As many of our readers know, CentOS (Community Enterprise Operating System) was developed in response to the trademark issues surrounding RedHat Enterprise Linux (RHEL) in the early 2000s, and provided a functionally-compatible OS to the corresponding upstream RedHat version.
Around 2014, RedHat bought CentOS, and agreed to keep it as-is, and separate from RHEL.
CentOS is Dead
As so often happens after acquisitions, in December 2020, Red Hat discontinued CentOS development, causing much upheaval in the Open Source community, and leaving the existing CentOS user base without a clear path forward.
Long Live CentOS
In response, CentOS original founder Gregory Kurtzer created the Rocky Linux project, as a successor, true to the original goals of CentOS.
CentOS Linux was discontinued at the end of 2021 in favor of CentOS Stream, a distribution positioned upstream of RHEL, but below Fedora.
CentOS Stream is still useful for many, despite having different goals now and a different use-case, and no longer being binary-compatible with RedHat – it’s a bit like a “Release Candidate” idea for Fedora, now.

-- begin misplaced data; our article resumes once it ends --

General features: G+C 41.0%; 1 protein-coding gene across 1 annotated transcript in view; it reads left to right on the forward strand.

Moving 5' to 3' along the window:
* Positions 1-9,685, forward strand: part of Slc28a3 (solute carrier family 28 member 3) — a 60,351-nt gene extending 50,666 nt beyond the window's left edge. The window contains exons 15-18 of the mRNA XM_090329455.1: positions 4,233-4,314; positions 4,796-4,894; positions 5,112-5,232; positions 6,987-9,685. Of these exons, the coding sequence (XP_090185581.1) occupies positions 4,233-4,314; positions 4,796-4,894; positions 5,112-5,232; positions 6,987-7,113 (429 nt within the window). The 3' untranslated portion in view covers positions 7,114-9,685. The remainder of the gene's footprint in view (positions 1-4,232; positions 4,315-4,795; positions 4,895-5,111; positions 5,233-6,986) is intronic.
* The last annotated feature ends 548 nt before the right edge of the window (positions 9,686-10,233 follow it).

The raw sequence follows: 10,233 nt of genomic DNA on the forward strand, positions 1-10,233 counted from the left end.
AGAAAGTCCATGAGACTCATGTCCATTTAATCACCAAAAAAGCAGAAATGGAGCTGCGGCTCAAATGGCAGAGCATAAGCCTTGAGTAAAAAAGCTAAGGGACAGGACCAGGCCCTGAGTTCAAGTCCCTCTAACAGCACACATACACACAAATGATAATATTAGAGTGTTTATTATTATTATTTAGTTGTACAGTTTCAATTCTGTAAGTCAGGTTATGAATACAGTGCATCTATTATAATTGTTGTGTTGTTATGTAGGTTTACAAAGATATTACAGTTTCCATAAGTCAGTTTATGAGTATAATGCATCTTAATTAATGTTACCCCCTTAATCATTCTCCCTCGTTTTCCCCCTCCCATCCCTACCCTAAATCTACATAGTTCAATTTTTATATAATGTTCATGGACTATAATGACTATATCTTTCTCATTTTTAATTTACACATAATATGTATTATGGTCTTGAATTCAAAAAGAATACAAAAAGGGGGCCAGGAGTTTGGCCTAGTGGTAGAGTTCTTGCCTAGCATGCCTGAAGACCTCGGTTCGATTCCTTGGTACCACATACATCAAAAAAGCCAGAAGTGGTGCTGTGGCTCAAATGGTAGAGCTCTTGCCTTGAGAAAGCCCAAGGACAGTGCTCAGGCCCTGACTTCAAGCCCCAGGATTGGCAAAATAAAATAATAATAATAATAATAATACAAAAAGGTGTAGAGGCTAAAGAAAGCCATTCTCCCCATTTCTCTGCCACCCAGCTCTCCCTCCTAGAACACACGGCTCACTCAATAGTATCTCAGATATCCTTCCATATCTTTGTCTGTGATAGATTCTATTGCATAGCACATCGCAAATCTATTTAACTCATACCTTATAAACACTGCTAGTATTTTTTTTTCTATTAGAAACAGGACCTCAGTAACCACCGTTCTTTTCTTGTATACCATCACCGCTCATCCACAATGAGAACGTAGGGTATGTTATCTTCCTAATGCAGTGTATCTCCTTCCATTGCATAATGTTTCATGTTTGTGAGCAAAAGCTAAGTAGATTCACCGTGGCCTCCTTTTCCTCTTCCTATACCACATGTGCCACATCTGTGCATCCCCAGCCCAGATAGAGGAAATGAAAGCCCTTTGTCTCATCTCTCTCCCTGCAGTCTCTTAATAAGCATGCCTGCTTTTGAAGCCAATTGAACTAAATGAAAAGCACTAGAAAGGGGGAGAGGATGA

This gets RedHat’s offerings a bit closer to the Debian release of Stable/Testing/Unstable, corresponding roughly to RHEL/CentOS/Fedora, in order.
In Addition, RedHat addressed all the Bruhaha by making RHEL free for up to 16 systems, as a migration path, considering that they also chopped 8 years off the previously announced and counted-on 10-year support period for Centos8.
But given their track record, many (including this writer) are skeptical that RedHat may again use this to tighten the grip of Vendor Lock-In, in some future version of doing as they did in 2020.
eRacks Systems Offerings
Be that as it may, eRacks Systems now offers all the OSes preinstalled and pre-configured to your preferences, in the dropdowns:
As always, if you want a more specific version or distro, just ask.
joe March 12th, 2023
Posted In: Uncategorized